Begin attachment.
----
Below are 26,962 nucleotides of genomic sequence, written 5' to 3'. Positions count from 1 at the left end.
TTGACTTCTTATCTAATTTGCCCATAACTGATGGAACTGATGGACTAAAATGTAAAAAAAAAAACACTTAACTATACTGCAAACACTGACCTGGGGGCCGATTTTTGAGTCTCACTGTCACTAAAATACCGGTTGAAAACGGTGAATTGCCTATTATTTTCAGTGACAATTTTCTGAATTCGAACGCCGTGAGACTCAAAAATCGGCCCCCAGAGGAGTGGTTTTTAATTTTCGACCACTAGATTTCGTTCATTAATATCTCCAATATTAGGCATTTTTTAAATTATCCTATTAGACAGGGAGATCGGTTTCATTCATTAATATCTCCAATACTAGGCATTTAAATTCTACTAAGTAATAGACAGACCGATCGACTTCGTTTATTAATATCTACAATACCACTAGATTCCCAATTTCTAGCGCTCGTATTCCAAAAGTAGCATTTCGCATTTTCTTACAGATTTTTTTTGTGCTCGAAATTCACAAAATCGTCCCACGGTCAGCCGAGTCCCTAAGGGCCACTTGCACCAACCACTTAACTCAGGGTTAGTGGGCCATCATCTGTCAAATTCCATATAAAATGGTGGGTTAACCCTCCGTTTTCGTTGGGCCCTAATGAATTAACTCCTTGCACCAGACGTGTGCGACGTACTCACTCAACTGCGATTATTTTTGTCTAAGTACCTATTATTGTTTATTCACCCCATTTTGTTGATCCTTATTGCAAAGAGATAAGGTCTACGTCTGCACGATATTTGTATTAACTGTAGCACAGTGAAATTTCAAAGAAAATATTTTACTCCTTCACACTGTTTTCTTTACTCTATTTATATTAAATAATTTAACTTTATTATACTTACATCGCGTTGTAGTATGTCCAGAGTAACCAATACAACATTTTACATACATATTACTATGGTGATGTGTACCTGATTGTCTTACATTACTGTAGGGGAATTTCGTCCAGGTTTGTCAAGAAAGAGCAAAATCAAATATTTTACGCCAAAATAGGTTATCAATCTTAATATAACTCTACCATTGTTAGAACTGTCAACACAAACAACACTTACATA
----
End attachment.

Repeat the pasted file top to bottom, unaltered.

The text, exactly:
Below are 26,962 nucleotides of genomic sequence, written 5' to 3'. Positions count from 1 at the left end.
TTGACTTCTTATCTAATTTGCCCATAACTGATGGAACTGATGGACTAAAATGTAAAAAAAAAAACACTTAACTATACTGCAAACACTGACCTGGGGGCCGATTTTTGAGTCTCACTGTCACTAAAATACCGGTTGAAAACGGTGAATTGCCTATTATTTTCAGTGACAATTTTCTGAATTCGAACGCCGTGAGACTCAAAAATCGGCCCCCAGAGGAGTGGTTTTTAATTTTCGACCACTAGATTTCGTTCATTAATATCTCCAATATTAGGCATTTTTTAAATTATCCTATTAGACAGGGAGATCGGTTTCATTCATTAATATCTCCAATACTAGGCATTTAAATTCTACTAAGTAATAGACAGACCGATCGACTTCGTTTATTAATATCTACAATACCACTAGATTCCCAATTTCTAGCGCTCGTATTCCAAAAGTAGCATTTCGCATTTTCTTACAGATTTTTTTTGTGCTCGAAATTCACAAAATCGTCCCACGGTCAGCCGAGTCCCTAAGGGCCACTTGCACCAACCACTTAACTCAGGGTTAGTGGGCCATCATCTGTCAAATTCCATATAAAATGGTGGGTTAACCCTCCGTTTTCGTTGGGCCCTAATGAATTAACTCCTTGCACCAGACGTGTGCGACGTACTCACTCAACTGCGATTATTTTTGTCTAAGTACCTATTATTGTTTATTCACCCCATTTTGTTGATCCTTATTGCAAAGAGATAAGGTCTACGTCTGCACGATATTTGTATTAACTGTAGCACAGTGAAATTTCAAAGAAAATATTTTACTCCTTCACACTGTTTTCTTTACTCTATTTATATTAAATAATTTAACTTTATTATACTTACATCGCGTTGTAGTATGTCCAGAGTAACCAATACAACATTTTACATACATATTACTATGGTGATGTGTACCTGATTGTCTTACATTACTGTAGGGGAATTTCGTCCAGGTTTGTCAAGAAAGAGCAAAATCAAATATTTTACGCCAAAATAGGTTATCAATCTTAATATAACTCTACCATTGTTAGAACTGTCAACACAAACAACACTTACATA